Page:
A car accident two years ago fractured her spine and made it nearly impossible to do one of her favorite activities: tent camping. She toughed it out, however, through a night of camping with a group of protestors early on in the Occupy movement.
“I definitely paid the price,” she said. “I was in serious pain for a couple of days.”
That was just another way of telling the story from the inside out. “I just felt like someone needed to be out there without a bright light and a camera. [The Occupiers] weren’t media savvy at that point.”
It’s almost as if she hears a calling when a story breaks; a calling that tells her nobody else will tell this story if she doesn’t. “She’s so thorough and some stories have so many different sides to tell,” said Desiree Kane, a friend of Rhiannon’s. “That sort of thing will suck in any good journalist.”
Rhi remembers the day she heard about the Occupy Charlotte camp forming on Twitter. “I was really looking forward to having a Saturday to myself, but I knew that I had to go. I just feel this strange obligation to my community to tell them what’s happening,” in a tone that makes it hard to tell if sarcasm is prevalent or she really finds her own feeling of obligation strange.
Rhiannon’s husband, Dan, has seen the way stories like this can envelope her. “She needs to know, ‘How did we get to this point?’ Once she starts down that path, it consumes her,” he said. “It’s her passion.”
At the meeting, the city council passes a measure that will have the occupiers legally ousted from their camp on the following Monday. As certain controlled chaos breaks out inside of city hall, with most of the occupiers in attendance now chanting slogans, Rhi zones in, seemingly in her natural habitat.
Rhiannon is a full head shorter than most of the people in the lobby, but her presence is known by everyone. She slips comfortably between multiple conversations; interviewing police about the way the eviction will be carried out, phoning a lawyer who had threatened to sue if the measure was passed, carrying on nonchalant conversations with occupiers to find out their next move. Everyone in the building, it seems, knows her and is comfortable talking to her.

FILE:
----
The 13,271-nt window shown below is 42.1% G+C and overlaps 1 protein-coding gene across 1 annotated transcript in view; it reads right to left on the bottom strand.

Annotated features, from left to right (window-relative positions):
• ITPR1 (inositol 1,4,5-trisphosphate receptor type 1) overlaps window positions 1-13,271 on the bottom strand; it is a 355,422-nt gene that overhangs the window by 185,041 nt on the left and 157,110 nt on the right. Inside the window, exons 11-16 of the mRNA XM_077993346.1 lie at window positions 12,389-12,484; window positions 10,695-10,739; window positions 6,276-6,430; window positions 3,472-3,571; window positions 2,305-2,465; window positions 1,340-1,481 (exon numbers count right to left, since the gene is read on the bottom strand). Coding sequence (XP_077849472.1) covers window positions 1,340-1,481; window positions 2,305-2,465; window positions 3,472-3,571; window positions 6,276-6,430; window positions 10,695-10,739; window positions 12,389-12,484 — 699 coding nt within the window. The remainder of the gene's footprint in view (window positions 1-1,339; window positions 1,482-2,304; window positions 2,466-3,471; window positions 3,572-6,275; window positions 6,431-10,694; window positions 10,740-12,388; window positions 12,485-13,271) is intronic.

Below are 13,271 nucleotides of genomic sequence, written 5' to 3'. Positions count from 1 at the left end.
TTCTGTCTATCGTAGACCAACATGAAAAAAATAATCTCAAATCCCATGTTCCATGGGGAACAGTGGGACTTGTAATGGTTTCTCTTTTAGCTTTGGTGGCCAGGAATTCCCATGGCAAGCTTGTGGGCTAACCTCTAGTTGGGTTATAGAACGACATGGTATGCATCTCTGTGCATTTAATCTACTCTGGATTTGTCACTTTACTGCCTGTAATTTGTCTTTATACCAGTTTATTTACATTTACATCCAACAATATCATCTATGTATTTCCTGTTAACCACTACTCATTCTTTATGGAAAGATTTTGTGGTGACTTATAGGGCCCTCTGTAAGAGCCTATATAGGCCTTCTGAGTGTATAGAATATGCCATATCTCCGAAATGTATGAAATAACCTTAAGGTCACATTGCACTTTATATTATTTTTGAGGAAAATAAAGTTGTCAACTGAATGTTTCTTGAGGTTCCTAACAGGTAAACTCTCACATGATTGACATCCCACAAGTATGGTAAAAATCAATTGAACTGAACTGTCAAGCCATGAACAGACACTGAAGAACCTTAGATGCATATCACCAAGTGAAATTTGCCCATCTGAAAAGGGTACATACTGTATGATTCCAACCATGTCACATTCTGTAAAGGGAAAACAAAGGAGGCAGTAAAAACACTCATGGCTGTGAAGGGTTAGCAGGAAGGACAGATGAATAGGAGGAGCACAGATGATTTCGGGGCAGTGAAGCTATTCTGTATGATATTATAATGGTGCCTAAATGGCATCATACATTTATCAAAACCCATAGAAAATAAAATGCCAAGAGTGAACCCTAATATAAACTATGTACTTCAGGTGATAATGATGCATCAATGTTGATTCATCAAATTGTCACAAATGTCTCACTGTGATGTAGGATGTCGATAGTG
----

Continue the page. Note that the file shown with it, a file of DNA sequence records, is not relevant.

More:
One occupier, Robby, is telling her that he is comfortable with the decision and he already has bigger plans than camping. When she asks him for more details he smiles and says, “You gotta wait for our next move.”
Rhi rolls her eyes as the man walks away. Her response may be based on the seemingly obvious fact that he has no clue what his own next move will be. More probably, she is coming to the realization that there is no end in sight for a reporter so far inside the story. It’s the awareness that Lawson mentioned, a brick wall that is nearly impossible to slip anything past.
“Rhi is who she is all the time, so when you meet her you get a pretty good sense of who she is,” said Kane. “If you ask Rhi a question she is going to give you a straight up answer whether she’s known you for ten years or ten minutes.”
Three weeks later, Rhiannon is at her home going through files. She’s “stepping back” to write a more broad story on the entire Occupy Charlotte movement for Charlotte Magazine. The deadline for the camp has come and gone and seven people have been arrested.
Rhiannon spent the day of the raids at the camp as a reporter. She spent that night as a patient in the emergency room.
She had been working for 30 hours straight with only a 30 minute nap in between. “It was just pure exhaustion,” she says of that hospital trip. The doctor left a note in her paperwork pleading for her to “not do anything for a week.” She took his advice.
Now, as she gets ready to tackle the big picture of Charlotte’s Occupy movement, she thinks her recent hospital visit has put things into perspective. “I’m realizing that life is short and you have to do what makes you happy,” says the woman who dropped her job selling annuities to pursue a writing career in 2006.
“You need to be able to pay your bills and stuff but don’t get into anything for the money,” she says. “God knows nobody gets into journalism for the money.”